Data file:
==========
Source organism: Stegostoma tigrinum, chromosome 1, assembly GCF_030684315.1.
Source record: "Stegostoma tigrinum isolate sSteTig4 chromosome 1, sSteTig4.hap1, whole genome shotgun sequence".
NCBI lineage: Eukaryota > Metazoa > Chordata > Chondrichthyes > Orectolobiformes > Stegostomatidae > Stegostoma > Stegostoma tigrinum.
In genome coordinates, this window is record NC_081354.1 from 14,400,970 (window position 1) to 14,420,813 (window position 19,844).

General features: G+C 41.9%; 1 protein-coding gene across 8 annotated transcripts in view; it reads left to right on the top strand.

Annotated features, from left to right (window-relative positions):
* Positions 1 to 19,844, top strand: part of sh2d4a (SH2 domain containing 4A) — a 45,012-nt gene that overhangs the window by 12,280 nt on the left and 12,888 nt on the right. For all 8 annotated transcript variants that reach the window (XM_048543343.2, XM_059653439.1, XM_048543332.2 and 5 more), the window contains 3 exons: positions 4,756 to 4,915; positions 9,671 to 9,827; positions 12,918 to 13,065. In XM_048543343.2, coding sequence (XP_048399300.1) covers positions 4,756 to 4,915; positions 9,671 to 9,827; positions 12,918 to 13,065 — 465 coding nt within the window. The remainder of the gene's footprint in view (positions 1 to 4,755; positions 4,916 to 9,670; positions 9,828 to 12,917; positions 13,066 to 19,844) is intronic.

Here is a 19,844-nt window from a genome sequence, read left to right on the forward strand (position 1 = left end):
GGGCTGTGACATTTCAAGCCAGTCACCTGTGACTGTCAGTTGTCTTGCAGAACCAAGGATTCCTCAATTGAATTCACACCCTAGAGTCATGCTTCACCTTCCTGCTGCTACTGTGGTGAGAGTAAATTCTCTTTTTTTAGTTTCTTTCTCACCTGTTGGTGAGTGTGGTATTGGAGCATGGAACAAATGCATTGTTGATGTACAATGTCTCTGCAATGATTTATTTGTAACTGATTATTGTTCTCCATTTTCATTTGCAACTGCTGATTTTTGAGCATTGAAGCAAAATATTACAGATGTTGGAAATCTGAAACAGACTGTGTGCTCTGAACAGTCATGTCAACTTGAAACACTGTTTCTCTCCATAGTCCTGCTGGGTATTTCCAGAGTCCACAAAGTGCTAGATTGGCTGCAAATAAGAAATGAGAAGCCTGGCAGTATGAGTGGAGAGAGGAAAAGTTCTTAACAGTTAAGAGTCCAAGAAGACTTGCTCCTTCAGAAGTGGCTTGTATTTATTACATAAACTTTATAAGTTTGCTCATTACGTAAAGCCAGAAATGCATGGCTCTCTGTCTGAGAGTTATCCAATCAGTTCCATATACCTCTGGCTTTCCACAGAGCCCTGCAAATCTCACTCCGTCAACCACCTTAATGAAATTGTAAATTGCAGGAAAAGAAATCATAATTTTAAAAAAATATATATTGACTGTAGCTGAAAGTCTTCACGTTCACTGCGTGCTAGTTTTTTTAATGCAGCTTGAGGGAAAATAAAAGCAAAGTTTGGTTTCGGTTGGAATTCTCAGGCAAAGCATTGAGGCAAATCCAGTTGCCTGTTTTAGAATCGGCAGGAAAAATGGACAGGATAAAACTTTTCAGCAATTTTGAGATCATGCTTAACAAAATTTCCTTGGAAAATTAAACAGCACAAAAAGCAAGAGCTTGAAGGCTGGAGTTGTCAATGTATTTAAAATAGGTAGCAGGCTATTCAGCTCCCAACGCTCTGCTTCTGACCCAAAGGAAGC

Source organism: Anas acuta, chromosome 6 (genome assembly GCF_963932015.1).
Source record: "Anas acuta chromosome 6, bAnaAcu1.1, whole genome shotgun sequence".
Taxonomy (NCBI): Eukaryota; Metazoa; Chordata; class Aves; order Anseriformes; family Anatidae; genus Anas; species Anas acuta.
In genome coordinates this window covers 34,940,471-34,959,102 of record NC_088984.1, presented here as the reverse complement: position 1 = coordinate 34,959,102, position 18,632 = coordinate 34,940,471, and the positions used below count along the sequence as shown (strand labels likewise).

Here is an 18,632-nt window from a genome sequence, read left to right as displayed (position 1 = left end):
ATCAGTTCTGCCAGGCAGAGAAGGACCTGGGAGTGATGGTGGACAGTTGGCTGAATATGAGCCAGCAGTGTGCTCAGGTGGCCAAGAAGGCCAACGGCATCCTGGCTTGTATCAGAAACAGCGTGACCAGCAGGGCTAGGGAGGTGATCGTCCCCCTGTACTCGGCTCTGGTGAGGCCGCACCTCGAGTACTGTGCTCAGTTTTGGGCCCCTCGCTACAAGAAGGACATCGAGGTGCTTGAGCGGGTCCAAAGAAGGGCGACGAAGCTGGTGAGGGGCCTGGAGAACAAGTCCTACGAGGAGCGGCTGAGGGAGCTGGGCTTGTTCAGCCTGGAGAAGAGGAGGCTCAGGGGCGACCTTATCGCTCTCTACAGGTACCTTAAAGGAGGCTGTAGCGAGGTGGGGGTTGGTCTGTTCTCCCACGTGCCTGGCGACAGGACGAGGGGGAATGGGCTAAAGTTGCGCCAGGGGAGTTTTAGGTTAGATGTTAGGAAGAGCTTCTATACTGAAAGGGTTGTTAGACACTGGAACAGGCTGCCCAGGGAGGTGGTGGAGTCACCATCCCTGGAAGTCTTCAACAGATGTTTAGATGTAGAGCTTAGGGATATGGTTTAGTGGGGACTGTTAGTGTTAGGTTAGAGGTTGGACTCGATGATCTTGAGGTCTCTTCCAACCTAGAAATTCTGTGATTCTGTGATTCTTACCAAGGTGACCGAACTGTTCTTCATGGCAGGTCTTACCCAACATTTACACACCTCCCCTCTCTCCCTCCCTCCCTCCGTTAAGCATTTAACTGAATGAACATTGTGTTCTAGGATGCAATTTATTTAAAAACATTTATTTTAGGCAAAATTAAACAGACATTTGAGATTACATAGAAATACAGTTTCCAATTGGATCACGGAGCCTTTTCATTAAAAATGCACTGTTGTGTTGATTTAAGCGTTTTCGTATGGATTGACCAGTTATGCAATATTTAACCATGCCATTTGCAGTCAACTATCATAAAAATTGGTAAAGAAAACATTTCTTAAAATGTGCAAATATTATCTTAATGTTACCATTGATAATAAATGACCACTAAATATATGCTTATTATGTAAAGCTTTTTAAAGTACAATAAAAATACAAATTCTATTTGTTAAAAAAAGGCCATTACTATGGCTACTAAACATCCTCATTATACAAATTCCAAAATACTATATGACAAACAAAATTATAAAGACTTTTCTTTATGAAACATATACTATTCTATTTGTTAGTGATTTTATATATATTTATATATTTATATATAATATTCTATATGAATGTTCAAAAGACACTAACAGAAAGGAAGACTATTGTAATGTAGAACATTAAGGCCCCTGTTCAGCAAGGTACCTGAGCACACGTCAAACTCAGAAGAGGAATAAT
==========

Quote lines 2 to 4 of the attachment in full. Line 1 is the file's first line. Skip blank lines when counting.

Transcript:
Source record: "Stegostoma tigrinum isolate sSteTig4 chromosome 1, sSteTig4.hap1, whole genome shotgun sequence".
NCBI lineage: Eukaryota > Metazoa > Chordata > Chondrichthyes > Orectolobiformes > Stegostomatidae > Stegostoma > Stegostoma tigrinum.
In genome coordinates, this window is record NC_081354.1 from 14,400,970 (window position 1) to 14,420,813 (window position 19,844).